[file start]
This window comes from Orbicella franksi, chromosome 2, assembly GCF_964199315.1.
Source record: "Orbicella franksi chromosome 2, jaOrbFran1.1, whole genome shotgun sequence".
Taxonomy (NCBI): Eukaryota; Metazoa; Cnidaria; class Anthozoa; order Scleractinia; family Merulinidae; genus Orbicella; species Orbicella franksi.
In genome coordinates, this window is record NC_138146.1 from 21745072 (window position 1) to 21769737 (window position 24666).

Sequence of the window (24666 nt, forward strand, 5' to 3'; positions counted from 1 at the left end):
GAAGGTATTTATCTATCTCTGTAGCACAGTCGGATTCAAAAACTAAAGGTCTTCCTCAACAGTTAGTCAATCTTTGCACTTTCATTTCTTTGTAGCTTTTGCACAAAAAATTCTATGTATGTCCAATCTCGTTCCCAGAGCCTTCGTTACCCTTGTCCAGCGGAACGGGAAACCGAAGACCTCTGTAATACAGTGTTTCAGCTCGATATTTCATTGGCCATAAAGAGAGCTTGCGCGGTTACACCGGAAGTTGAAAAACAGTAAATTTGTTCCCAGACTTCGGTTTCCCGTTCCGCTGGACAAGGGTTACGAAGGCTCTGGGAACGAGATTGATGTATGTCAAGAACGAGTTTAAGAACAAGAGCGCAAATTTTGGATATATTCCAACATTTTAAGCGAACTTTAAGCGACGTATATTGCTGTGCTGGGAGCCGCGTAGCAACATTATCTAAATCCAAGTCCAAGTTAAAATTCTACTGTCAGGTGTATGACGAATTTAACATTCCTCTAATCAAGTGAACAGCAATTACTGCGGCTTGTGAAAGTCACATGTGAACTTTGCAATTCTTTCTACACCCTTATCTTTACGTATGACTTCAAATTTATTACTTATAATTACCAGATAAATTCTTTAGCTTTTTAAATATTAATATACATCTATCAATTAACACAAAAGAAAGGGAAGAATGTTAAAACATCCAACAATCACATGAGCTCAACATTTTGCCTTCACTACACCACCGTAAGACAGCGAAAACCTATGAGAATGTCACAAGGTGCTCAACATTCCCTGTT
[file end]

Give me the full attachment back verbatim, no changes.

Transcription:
This window comes from Orbicella franksi, chromosome 2, assembly GCF_964199315.1.
Source record: "Orbicella franksi chromosome 2, jaOrbFran1.1, whole genome shotgun sequence".
Taxonomy (NCBI): Eukaryota; Metazoa; Cnidaria; class Anthozoa; order Scleractinia; family Merulinidae; genus Orbicella; species Orbicella franksi.
In genome coordinates, this window is record NC_138146.1 from 21745072 (window position 1) to 21769737 (window position 24666).

Sequence of the window (24666 nt, forward strand, 5' to 3'; positions counted from 1 at the left end):
GAAGGTATTTATCTATCTCTGTAGCACAGTCGGATTCAAAAACTAAAGGTCTTCCTCAACAGTTAGTCAATCTTTGCACTTTCATTTCTTTGTAGCTTTTGCACAAAAAATTCTATGTATGTCCAATCTCGTTCCCAGAGCCTTCGTTACCCTTGTCCAGCGGAACGGGAAACCGAAGACCTCTGTAATACAGTGTTTCAGCTCGATATTTCATTGGCCATAAAGAGAGCTTGCGCGGTTACACCGGAAGTTGAAAAACAGTAAATTTGTTCCCAGACTTCGGTTTCCCGTTCCGCTGGACAAGGGTTACGAAGGCTCTGGGAACGAGATTGATGTATGTCAAGAACGAGTTTAAGAACAAGAGCGCAAATTTTGGATATATTCCAACATTTTAAGCGAACTTTAAGCGACGTATATTGCTGTGCTGGGAGCCGCGTAGCAACATTATCTAAATCCAAGTCCAAGTTAAAATTCTACTGTCAGGTGTATGACGAATTTAACATTCCTCTAATCAAGTGAACAGCAATTACTGCGGCTTGTGAAAGTCACATGTGAACTTTGCAATTCTTTCTACACCCTTATCTTTACGTATGACTTCAAATTTATTACTTATAATTACCAGATAAATTCTTTAGCTTTTTAAATATTAATATACATCTATCAATTAACACAAAAGAAAGGGAAGAATGTTAAAACATCCAACAATCACATGAGCTCAACATTTTGCCTTCACTACACCACCGTAAGACAGCGAAAACCTATGAGAATGTCACAAGGTGCTCAACATTCCCTGTT